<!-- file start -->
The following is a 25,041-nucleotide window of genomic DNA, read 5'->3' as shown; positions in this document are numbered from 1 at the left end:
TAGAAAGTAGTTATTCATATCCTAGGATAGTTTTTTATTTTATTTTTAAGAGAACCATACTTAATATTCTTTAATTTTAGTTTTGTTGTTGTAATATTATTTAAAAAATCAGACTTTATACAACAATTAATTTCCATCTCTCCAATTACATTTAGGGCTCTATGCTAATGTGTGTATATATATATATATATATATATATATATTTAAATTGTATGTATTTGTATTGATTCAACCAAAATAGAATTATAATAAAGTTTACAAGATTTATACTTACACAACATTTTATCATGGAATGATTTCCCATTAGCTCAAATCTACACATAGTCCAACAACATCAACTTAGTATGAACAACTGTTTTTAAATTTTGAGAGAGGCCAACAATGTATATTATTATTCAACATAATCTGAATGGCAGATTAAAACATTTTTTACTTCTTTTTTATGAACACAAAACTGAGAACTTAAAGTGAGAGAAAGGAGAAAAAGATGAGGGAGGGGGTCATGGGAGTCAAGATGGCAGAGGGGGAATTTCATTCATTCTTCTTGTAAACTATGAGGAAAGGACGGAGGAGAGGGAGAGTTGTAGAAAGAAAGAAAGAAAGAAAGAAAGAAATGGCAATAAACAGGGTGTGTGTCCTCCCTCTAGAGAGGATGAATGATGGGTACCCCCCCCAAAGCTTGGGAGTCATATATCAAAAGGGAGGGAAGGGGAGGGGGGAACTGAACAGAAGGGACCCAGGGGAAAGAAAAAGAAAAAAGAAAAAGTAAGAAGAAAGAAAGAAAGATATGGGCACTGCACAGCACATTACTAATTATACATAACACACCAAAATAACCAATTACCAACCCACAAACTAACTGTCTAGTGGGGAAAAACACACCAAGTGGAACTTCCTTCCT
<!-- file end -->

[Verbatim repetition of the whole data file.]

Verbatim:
The following is a 25,041-nucleotide window of genomic DNA, read 5'->3' as shown; positions in this document are numbered from 1 at the left end:
TAGAAAGTAGTTATTCATATCCTAGGATAGTTTTTTATTTTATTTTTAAGAGAACCATACTTAATATTCTTTAATTTTAGTTTTGTTGTTGTAATATTATTTAAAAAATCAGACTTTATACAACAATTAATTTCCATCTCTCCAATTACATTTAGGGCTCTATGCTAATGTGTGTATATATATATATATATATATATATATATTTAAATTGTATGTATTTGTATTGATTCAACCAAAATAGAATTATAATAAAGTTTACAAGATTTATACTTACACAACATTTTATCATGGAATGATTTCCCATTAGCTCAAATCTACACATAGTCCAACAACATCAACTTAGTATGAACAACTGTTTTTAAATTTTGAGAGAGGCCAACAATGTATATTATTATTCAACATAATCTGAATGGCAGATTAAAACATTTTTTACTTCTTTTTTATGAACACAAAACTGAGAACTTAAAGTGAGAGAAAGGAGAAAAAGATGAGGGAGGGGGTCATGGGAGTCAAGATGGCAGAGGGGGAATTTCATTCATTCTTCTTGTAAACTATGAGGAAAGGACGGAGGAGAGGGAGAGTTGTAGAAAGAAAGAAAGAAAGAAAGAAAGAAATGGCAATAAACAGGGTGTGTGTCCTCCCTCTAGAGAGGATGAATGATGGGTACCCCCCCCAAAGCTTGGGAGTCATATATCAAAAGGGAGGGAAGGGGAGGGGGGAACTGAACAGAAGGGACCCAGGGGAAAGAAAAAGAAAAAAGAAAAAGTAAGAAGAAAGAAAGAAAGATATGGGCACTGCACAGCACATTACTAATTATACATAACACACCAAAATAACCAATTACCAACCCACAAACTAACTGTCTAGTGGGGAAAAACACACCAAGTGGAACTTCCTTCCT